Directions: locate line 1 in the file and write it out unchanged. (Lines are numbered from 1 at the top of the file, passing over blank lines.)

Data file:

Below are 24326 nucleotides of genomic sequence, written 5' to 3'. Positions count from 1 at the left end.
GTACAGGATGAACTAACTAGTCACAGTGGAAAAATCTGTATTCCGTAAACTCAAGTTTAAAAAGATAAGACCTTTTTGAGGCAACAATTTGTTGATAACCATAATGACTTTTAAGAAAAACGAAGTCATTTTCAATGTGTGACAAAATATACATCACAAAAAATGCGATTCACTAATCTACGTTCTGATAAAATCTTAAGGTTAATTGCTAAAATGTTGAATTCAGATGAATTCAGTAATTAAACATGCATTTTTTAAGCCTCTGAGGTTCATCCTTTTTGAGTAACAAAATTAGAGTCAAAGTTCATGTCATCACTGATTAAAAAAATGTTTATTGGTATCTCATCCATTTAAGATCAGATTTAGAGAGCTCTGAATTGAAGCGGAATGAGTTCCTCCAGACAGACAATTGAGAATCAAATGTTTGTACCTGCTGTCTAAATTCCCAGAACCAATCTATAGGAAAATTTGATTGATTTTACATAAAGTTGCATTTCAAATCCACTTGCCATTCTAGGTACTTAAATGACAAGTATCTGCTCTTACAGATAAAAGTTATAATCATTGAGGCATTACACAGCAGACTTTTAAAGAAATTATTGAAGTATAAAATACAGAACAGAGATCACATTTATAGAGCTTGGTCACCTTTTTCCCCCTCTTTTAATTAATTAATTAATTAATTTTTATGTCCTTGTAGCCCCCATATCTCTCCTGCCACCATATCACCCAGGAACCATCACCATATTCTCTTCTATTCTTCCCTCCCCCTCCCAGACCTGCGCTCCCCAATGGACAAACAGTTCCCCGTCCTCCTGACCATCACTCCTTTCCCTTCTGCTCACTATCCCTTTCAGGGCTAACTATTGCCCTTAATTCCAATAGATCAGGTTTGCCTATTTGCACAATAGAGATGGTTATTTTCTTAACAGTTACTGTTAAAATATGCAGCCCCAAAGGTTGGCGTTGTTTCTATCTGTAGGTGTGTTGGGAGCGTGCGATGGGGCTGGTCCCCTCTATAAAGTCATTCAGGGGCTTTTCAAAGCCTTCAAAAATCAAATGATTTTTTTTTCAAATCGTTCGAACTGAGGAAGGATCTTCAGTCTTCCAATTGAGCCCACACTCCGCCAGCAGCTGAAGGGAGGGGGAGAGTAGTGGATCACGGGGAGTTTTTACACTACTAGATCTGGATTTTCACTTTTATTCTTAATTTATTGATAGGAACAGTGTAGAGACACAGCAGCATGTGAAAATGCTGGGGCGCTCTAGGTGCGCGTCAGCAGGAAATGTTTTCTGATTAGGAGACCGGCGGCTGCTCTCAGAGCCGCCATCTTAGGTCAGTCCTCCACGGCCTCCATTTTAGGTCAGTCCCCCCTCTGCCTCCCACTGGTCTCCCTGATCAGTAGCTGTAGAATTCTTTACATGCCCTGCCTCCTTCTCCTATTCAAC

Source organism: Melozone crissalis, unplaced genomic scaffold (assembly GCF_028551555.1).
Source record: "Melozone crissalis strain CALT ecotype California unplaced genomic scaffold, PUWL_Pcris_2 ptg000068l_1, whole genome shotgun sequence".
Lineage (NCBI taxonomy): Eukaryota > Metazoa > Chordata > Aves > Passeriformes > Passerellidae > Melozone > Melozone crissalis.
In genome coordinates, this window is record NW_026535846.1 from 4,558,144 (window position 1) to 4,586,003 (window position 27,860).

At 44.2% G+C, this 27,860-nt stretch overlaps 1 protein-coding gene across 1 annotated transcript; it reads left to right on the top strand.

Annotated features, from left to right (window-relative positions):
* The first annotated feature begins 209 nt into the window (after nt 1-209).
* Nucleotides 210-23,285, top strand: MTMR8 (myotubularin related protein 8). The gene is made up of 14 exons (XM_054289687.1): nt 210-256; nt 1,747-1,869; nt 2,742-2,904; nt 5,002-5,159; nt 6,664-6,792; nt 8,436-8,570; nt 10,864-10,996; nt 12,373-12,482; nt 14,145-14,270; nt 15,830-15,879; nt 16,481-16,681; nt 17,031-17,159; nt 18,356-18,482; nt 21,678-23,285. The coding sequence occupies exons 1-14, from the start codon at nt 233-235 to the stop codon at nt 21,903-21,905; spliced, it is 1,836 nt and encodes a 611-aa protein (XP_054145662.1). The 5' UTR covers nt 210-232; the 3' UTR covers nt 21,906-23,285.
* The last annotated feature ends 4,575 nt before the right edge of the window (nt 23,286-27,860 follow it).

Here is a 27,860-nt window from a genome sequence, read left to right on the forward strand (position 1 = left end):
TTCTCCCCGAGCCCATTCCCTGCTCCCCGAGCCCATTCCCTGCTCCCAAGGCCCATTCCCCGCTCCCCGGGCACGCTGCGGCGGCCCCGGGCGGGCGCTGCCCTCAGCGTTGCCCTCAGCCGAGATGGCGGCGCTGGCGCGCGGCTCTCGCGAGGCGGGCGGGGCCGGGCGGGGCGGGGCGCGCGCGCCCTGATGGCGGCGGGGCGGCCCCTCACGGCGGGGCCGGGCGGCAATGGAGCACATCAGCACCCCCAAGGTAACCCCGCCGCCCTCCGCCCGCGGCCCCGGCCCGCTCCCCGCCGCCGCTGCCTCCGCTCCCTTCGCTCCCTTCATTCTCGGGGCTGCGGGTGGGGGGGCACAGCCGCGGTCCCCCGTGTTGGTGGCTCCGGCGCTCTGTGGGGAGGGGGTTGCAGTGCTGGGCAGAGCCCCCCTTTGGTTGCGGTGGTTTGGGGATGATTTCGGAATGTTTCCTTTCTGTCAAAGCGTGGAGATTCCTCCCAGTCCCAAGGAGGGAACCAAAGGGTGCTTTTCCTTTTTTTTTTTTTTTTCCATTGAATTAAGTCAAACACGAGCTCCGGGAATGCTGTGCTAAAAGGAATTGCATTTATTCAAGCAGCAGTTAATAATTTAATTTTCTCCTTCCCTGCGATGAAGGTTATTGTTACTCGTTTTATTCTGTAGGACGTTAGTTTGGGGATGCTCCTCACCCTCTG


Below are 24326 nucleotides of genomic sequence, written 5' to 3'. Positions count from 1 at the left end.